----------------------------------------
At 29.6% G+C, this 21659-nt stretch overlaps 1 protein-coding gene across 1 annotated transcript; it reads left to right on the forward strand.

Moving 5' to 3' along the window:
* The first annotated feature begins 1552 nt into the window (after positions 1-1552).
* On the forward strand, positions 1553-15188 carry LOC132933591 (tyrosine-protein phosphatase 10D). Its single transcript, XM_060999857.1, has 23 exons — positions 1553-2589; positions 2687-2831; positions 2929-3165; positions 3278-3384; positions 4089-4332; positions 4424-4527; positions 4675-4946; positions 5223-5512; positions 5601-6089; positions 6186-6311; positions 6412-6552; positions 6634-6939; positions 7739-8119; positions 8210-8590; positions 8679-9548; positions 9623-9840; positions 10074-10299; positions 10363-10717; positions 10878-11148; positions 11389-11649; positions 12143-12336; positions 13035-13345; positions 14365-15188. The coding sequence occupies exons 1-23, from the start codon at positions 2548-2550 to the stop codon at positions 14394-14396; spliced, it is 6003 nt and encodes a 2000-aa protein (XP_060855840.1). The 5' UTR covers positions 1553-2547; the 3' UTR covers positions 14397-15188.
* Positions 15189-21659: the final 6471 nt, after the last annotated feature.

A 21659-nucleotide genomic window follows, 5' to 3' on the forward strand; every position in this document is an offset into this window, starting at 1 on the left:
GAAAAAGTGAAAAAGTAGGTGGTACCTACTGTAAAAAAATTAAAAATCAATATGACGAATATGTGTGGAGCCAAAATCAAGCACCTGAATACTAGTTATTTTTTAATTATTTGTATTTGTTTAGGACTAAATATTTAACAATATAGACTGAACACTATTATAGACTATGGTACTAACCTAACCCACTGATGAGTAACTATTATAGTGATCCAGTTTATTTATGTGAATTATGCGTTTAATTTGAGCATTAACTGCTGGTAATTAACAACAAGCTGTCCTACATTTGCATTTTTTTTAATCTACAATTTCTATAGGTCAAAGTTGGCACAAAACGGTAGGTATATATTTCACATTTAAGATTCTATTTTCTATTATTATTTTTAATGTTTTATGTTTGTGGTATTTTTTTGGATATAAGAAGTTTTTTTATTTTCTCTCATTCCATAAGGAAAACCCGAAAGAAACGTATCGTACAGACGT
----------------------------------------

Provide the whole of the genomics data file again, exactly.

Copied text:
At 29.6% G+C, this 21659-nt stretch overlaps 1 protein-coding gene across 1 annotated transcript; it reads left to right on the forward strand.

Moving 5' to 3' along the window:
* The first annotated feature begins 1552 nt into the window (after positions 1-1552).
* On the forward strand, positions 1553-15188 carry LOC132933591 (tyrosine-protein phosphatase 10D). Its single transcript, XM_060999857.1, has 23 exons — positions 1553-2589; positions 2687-2831; positions 2929-3165; positions 3278-3384; positions 4089-4332; positions 4424-4527; positions 4675-4946; positions 5223-5512; positions 5601-6089; positions 6186-6311; positions 6412-6552; positions 6634-6939; positions 7739-8119; positions 8210-8590; positions 8679-9548; positions 9623-9840; positions 10074-10299; positions 10363-10717; positions 10878-11148; positions 11389-11649; positions 12143-12336; positions 13035-13345; positions 14365-15188. The coding sequence occupies exons 1-23, from the start codon at positions 2548-2550 to the stop codon at positions 14394-14396; spliced, it is 6003 nt and encodes a 2000-aa protein (XP_060855840.1). The 5' UTR covers positions 1553-2547; the 3' UTR covers positions 14397-15188.
* Positions 15189-21659: the final 6471 nt, after the last annotated feature.

A 21659-nucleotide genomic window follows, 5' to 3' on the forward strand; every position in this document is an offset into this window, starting at 1 on the left:
GAAAAAGTGAAAAAGTAGGTGGTACCTACTGTAAAAAAATTAAAAATCAATATGACGAATATGTGTGGAGCCAAAATCAAGCACCTGAATACTAGTTATTTTTTAATTATTTGTATTTGTTTAGGACTAAATATTTAACAATATAGACTGAACACTATTATAGACTATGGTACTAACCTAACCCACTGATGAGTAACTATTATAGTGATCCAGTTTATTTATGTGAATTATGCGTTTAATTTGAGCATTAACTGCTGGTAATTAACAACAAGCTGTCCTACATTTGCATTTTTTTTAATCTACAATTTCTATAGGTCAAAGTTGGCACAAAACGGTAGGTATATATTTCACATTTAAGATTCTATTTTCTATTATTATTTTTAATGTTTTATGTTTGTGGTATTTTTTTGGATATAAGAAGTTTTTTTATTTTCTCTCATTCCATAAGGAAAACCCGAAAGAAACGTATCGTACAGACGT